Scott Hodge


Two Important Things I Tell Every New Hire

Feb 27, 2012


There are a couple of really important things that I ask every new person who joins our team to be extremely intentional about.  They’re mostly in regards to internal organizational culture.  Here are a couple of them.


Let’s start from the basis that we will not assume anything.  Which means that I will clearly communicate everything that’s important for you to know – even if I have a hunch that you already know what I’m about to tell you.  I would rather say it and you tell me that you already knew instead of not saying it because I didn’t want you to feel like I was insulting your intelligence by telling you something that I assumed you already knew.

(Congratulations if you understood that last sentence...)

Not assuming means that we will need to OVER COMMUNICATE with each other – especially in the beginning.  I’d rather have to ask you to communicate less than get frustrated by the problems that arise when we’re not communicating enough.

(This is why I think one-on-one meetings should be much more frequent with new hires in the beginning.  Part of our role as their direct supervisor is making sure that we’re making ourselves available for the very thing we’re asking them for.  In this case – clear communication.)


Take plenty of time to learn about us.  Have an inquisitive posture with everyone on the team.  Learn our story.  Learn why we do what we do.

This is important because your fresh eyes will soon see better ways of doing certain things.  This is good!  BUT….before you tell us how we can do it better, show respect by taking the time to understand why it’s being done the way it is.  That will score you a ton of points with the team.

Stephen Covey said it best: Seek first to understand, then to be understood.

Don’t assume that your idea hasn’t already been thought of.  There may be a very legitimate reason why it’s still being done the way it is.  BUT…..on the other hand, there may not be!  And that’s a big part of the reason why you’ve been hired to join our team!

But….no matter what – always take time to understand the stories behind things before you try changing them.  It’s as simple as asking: “Tell me about _______, what have your thoughts been about that?”  That will go a long way.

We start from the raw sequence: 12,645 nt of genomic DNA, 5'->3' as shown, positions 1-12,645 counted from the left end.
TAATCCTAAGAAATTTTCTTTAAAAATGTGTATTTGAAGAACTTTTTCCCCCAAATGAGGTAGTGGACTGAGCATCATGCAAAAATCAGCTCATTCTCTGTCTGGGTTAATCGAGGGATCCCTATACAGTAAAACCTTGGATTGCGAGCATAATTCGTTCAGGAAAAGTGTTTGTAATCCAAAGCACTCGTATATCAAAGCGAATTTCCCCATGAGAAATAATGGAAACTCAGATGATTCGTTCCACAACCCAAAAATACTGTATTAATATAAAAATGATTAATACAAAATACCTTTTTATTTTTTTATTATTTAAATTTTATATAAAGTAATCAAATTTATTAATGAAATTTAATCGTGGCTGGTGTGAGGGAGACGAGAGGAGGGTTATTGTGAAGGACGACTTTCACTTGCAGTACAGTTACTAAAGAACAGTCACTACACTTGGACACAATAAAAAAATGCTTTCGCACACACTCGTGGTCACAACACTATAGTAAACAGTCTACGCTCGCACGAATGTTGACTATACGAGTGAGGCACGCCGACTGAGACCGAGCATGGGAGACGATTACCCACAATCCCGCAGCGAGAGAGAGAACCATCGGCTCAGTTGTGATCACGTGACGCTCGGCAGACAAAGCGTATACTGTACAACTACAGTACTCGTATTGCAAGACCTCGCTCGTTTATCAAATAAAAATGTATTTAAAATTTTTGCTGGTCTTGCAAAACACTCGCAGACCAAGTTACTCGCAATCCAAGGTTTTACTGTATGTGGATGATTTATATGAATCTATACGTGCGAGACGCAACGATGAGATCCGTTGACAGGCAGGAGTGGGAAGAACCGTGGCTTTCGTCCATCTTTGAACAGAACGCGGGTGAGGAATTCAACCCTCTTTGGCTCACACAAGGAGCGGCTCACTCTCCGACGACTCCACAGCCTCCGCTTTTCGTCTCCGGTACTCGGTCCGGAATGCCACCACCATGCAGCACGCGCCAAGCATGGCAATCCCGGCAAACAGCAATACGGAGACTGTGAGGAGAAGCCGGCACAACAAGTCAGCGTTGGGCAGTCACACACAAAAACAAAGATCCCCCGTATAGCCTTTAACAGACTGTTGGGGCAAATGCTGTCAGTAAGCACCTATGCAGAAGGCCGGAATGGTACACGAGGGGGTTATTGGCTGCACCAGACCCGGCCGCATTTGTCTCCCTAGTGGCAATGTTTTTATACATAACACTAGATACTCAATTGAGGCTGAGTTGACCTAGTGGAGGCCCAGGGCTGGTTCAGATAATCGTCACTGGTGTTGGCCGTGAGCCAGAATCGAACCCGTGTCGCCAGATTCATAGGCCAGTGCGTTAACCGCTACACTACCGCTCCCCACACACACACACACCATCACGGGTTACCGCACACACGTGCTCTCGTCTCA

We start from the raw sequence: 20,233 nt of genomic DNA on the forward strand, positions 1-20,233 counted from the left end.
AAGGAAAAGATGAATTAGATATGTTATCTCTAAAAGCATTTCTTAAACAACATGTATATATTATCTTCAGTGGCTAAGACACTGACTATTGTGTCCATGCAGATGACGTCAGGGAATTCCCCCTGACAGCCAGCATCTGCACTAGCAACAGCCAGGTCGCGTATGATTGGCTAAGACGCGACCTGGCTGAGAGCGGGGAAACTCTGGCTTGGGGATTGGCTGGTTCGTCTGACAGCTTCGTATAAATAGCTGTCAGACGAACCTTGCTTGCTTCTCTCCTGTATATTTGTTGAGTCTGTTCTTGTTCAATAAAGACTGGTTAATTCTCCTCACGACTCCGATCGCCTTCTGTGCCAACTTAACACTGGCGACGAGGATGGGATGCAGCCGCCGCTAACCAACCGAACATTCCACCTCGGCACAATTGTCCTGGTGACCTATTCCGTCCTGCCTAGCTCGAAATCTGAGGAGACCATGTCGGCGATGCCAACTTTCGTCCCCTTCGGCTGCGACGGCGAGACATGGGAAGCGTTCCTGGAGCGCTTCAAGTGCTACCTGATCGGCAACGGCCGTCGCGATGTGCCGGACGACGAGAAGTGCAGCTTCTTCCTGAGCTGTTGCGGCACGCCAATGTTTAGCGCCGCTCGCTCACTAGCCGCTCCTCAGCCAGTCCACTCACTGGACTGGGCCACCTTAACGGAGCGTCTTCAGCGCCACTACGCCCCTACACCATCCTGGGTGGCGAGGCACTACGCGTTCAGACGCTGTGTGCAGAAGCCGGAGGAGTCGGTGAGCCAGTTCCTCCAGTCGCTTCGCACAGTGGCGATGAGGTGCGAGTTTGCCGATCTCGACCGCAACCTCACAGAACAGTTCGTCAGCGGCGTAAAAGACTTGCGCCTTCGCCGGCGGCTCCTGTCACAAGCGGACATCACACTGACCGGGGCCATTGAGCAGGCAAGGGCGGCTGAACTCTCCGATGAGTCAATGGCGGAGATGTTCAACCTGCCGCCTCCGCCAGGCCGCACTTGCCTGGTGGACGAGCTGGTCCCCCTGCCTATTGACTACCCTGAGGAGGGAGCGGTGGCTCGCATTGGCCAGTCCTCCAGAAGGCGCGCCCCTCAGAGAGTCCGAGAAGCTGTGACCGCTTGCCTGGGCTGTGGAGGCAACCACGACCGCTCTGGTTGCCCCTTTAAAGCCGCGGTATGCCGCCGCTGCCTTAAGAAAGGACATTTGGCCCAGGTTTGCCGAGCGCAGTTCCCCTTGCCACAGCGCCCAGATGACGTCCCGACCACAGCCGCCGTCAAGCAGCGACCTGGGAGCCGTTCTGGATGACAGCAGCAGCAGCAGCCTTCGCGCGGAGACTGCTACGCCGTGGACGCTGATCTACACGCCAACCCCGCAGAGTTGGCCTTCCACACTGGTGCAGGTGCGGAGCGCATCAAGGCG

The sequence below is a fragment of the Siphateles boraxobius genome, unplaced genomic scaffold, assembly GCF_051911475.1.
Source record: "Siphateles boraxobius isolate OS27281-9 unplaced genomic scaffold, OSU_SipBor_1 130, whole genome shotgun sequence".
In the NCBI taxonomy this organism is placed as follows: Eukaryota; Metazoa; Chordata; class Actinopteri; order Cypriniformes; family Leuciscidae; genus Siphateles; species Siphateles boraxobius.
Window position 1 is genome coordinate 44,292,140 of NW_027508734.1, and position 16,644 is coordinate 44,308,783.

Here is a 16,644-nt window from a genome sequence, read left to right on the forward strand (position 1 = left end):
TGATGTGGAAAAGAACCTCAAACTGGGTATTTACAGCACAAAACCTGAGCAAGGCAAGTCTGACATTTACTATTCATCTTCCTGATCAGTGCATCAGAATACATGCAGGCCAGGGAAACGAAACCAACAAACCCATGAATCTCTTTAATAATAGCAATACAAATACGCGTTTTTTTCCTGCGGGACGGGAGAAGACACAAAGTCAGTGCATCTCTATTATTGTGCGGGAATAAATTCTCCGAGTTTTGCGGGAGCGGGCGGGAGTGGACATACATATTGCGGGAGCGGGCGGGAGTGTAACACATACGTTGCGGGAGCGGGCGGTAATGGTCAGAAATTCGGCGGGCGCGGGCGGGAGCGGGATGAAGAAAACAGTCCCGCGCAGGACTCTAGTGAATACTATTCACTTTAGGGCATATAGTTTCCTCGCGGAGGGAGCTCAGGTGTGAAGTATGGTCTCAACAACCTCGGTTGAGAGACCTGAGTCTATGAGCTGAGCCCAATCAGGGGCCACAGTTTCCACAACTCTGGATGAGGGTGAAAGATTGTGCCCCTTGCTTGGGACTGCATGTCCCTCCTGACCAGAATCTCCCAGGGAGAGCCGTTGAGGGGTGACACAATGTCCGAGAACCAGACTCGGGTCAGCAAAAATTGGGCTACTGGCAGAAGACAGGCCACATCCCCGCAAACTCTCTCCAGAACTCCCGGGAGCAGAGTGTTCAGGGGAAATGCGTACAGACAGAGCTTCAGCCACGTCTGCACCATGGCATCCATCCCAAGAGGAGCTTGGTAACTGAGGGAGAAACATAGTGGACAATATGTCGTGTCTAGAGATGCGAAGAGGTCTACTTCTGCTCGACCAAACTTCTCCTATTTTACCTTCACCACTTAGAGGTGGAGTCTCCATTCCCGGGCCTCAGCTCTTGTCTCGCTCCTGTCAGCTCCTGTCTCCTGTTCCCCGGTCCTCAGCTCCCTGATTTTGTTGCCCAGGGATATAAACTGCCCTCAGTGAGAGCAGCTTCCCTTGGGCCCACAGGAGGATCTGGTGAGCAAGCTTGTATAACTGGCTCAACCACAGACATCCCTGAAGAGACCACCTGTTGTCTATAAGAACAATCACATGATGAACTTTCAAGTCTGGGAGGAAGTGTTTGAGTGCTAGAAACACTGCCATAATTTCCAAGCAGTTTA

What are a couple of the biggies you communicate to new people who join your team?

7 Responses to “Two Important Things I Tell Every New Hire”

  1. Scott Savage says:

    Expectations. I do my best to communicate expectations up front and make sure the people know what I am asking them to do in that position. My failures with bad hires has always been related to unclear expectations where commitment wasn’t firm.

  2. #1. We are a team. We do things all the time that fall outside of job descriptions. We help each other. We support each other. Anytime you are overwhelmed and don’t ask for help, you have failed to give others a chance to grow by helping. You then have to take that same attitude of teamwork out into your ministry assignment. Teamworks teaches us to build teams
    #2. Work Ethic. We hire gifted people but we always look deeper at the personal work ethic. I love the Biblical word “strive.” Paul, not an extremely gifted communicator in preaching but did anyone get out and get the job done like Paul? You better be ready to work.

  3. Scott Hodge says:

    Right on Scott! I’m with you… Learned that lesson the hard way…many times over. Thanks for commenting! -SH

  4. Scott Hodge says:

    Great thoughts Phil! Especially your thoughts on how avoiding asking for help is robbing others of opportunity. That’s a great perspective… Thanks for jumping in on the conversation! -SH

  5. Scott Hodge says:

    Phil – great work on your church website. Looks sharp!

  6. One of the lessons I’ve learned the hard way falls under your “make no assumptions” header. I’ve learned to communicate and make sure my team understands that *we are a team.*

    I’ve got your back and you will have mine. If someone gripes to you about me, handle it biblically and maturely. Confront me if needed, but do so lovingly. Don’t hang me out to dry and don’t create division within our team or our community.

    To violate this is to do extraordinary damage.

  7. Bethann Pflughoeft says:

    Counseling. You sound more invested in it. Why sacrifice your happiness for a level up in the income bracket?

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